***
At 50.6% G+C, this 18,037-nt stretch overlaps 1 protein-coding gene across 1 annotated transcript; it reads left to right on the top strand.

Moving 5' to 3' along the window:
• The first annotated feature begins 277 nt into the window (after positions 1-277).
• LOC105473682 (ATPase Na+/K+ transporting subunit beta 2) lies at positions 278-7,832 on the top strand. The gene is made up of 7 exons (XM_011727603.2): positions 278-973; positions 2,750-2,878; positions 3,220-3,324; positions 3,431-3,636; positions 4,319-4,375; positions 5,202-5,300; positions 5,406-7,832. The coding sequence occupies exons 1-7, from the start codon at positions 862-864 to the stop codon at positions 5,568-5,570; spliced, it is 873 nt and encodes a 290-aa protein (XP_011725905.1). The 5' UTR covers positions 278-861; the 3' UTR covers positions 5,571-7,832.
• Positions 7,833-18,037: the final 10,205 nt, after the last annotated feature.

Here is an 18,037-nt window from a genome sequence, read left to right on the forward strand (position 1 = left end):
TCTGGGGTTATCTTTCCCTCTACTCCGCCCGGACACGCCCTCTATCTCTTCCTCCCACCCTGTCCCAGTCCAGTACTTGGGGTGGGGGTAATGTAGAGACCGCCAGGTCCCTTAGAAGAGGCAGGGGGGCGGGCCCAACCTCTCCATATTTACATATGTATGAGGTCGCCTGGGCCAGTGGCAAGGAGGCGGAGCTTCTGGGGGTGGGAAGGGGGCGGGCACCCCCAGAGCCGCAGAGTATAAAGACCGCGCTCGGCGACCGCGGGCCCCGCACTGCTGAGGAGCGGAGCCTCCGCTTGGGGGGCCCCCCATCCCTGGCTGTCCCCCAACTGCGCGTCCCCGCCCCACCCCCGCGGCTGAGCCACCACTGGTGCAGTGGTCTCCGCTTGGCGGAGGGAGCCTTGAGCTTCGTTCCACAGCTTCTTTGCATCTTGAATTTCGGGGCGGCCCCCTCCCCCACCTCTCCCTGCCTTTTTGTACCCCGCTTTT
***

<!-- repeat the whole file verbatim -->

At 50.6% G+C, this 18,037-nt stretch overlaps 1 protein-coding gene across 1 annotated transcript; it reads left to right on the top strand.

Moving 5' to 3' along the window:
• The first annotated feature begins 277 nt into the window (after positions 1-277).
• LOC105473682 (ATPase Na+/K+ transporting subunit beta 2) lies at positions 278-7,832 on the top strand. The gene is made up of 7 exons (XM_011727603.2): positions 278-973; positions 2,750-2,878; positions 3,220-3,324; positions 3,431-3,636; positions 4,319-4,375; positions 5,202-5,300; positions 5,406-7,832. The coding sequence occupies exons 1-7, from the start codon at positions 862-864 to the stop codon at positions 5,568-5,570; spliced, it is 873 nt and encodes a 290-aa protein (XP_011725905.1). The 5' UTR covers positions 278-861; the 3' UTR covers positions 5,571-7,832.
• Positions 7,833-18,037: the final 10,205 nt, after the last annotated feature.

Here is an 18,037-nt window from a genome sequence, read left to right on the forward strand (position 1 = left end):
TCTGGGGTTATCTTTCCCTCTACTCCGCCCGGACACGCCCTCTATCTCTTCCTCCCACCCTGTCCCAGTCCAGTACTTGGGGTGGGGGTAATGTAGAGACCGCCAGGTCCCTTAGAAGAGGCAGGGGGGCGGGCCCAACCTCTCCATATTTACATATGTATGAGGTCGCCTGGGCCAGTGGCAAGGAGGCGGAGCTTCTGGGGGTGGGAAGGGGGCGGGCACCCCCAGAGCCGCAGAGTATAAAGACCGCGCTCGGCGACCGCGGGCCCCGCACTGCTGAGGAGCGGAGCCTCCGCTTGGGGGGCCCCCCATCCCTGGCTGTCCCCCAACTGCGCGTCCCCGCCCCACCCCCGCGGCTGAGCCACCACTGGTGCAGTGGTCTCCGCTTGGCGGAGGGAGCCTTGAGCTTCGTTCCACAGCTTCTTTGCATCTTGAATTTCGGGGCGGCCCCCTCCCCCACCTCTCCCTGCCTTTTTGTACCCCGCTTTT